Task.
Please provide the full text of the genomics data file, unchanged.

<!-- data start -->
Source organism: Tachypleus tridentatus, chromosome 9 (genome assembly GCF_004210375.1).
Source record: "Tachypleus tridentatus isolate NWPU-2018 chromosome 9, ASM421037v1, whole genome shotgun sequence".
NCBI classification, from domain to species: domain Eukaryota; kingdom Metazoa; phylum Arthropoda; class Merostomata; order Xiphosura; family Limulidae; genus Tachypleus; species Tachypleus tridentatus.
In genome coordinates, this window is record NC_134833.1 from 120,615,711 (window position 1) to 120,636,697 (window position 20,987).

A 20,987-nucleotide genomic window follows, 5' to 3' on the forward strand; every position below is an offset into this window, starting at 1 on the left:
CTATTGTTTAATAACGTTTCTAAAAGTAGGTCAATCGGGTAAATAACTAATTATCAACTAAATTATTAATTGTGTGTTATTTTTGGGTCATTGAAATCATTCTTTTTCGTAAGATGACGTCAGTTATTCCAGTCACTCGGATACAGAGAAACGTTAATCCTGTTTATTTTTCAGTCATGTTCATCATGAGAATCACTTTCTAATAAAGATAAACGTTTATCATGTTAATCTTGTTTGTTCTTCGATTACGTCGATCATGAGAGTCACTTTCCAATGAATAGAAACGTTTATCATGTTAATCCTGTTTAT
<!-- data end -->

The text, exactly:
Source organism: Tachypleus tridentatus, chromosome 9 (genome assembly GCF_004210375.1).
Source record: "Tachypleus tridentatus isolate NWPU-2018 chromosome 9, ASM421037v1, whole genome shotgun sequence".
NCBI classification, from domain to species: domain Eukaryota; kingdom Metazoa; phylum Arthropoda; class Merostomata; order Xiphosura; family Limulidae; genus Tachypleus; species Tachypleus tridentatus.
In genome coordinates, this window is record NC_134833.1 from 120,615,711 (window position 1) to 120,636,697 (window position 20,987).

A 20,987-nucleotide genomic window follows, 5' to 3' on the forward strand; every position below is an offset into this window, starting at 1 on the left:
CTATTGTTTAATAACGTTTCTAAAAGTAGGTCAATCGGGTAAATAACTAATTATCAACTAAATTATTAATTGTGTGTTATTTTTGGGTCATTGAAATCATTCTTTTTCGTAAGATGACGTCAGTTATTCCAGTCACTCGGATACAGAGAAACGTTAATCCTGTTTATTTTTCAGTCATGTTCATCATGAGAATCACTTTCTAATAAAGATAAACGTTTATCATGTTAATCTTGTTTGTTCTTCGATTACGTCGATCATGAGAGTCACTTTCCAATGAATAGAAACGTTTATCATGTTAATCCTGTTTAT